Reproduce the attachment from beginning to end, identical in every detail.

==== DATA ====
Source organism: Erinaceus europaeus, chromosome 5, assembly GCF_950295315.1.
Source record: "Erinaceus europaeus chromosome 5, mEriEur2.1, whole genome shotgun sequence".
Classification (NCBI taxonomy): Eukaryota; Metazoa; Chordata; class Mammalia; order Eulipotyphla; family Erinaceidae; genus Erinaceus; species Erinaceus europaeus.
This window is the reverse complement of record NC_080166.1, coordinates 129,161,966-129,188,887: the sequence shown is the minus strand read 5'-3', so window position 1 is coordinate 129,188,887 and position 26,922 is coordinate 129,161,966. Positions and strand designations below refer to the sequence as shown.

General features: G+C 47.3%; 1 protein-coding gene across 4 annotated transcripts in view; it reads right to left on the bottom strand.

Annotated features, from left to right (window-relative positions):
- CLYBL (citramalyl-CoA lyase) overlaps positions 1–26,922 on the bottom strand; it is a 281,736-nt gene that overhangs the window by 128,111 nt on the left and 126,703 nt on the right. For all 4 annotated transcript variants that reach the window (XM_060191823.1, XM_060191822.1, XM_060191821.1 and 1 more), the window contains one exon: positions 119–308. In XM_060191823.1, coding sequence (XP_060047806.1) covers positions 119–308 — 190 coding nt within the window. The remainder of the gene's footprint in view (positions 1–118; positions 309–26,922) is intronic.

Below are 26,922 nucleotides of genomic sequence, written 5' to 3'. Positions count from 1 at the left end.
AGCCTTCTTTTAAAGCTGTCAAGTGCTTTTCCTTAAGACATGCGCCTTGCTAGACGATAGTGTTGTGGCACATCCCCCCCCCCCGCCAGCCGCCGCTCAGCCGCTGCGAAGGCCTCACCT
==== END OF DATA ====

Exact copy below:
Source organism: Erinaceus europaeus, chromosome 5, assembly GCF_950295315.1.
Source record: "Erinaceus europaeus chromosome 5, mEriEur2.1, whole genome shotgun sequence".
Classification (NCBI taxonomy): Eukaryota; Metazoa; Chordata; class Mammalia; order Eulipotyphla; family Erinaceidae; genus Erinaceus; species Erinaceus europaeus.
This window is the reverse complement of record NC_080166.1, coordinates 129,161,966-129,188,887: the sequence shown is the minus strand read 5'-3', so window position 1 is coordinate 129,188,887 and position 26,922 is coordinate 129,161,966. Positions and strand designations below refer to the sequence as shown.

General features: G+C 47.3%; 1 protein-coding gene across 4 annotated transcripts in view; it reads right to left on the bottom strand.

Annotated features, from left to right (window-relative positions):
- CLYBL (citramalyl-CoA lyase) overlaps positions 1–26,922 on the bottom strand; it is a 281,736-nt gene that overhangs the window by 128,111 nt on the left and 126,703 nt on the right. For all 4 annotated transcript variants that reach the window (XM_060191823.1, XM_060191822.1, XM_060191821.1 and 1 more), the window contains one exon: positions 119–308. In XM_060191823.1, coding sequence (XP_060047806.1) covers positions 119–308 — 190 coding nt within the window. The remainder of the gene's footprint in view (positions 1–118; positions 309–26,922) is intronic.

Below are 26,922 nucleotides of genomic sequence, written 5' to 3'. Positions count from 1 at the left end.
AGCCTTCTTTTAAAGCTGTCAAGTGCTTTTCCTTAAGACATGCGCCTTGCTAGACGATAGTGTTGTGGCACATCCCCCCCCCCCGCCAGCCGCCGCTCAGCCGCTGCGAAGGCCTCACCT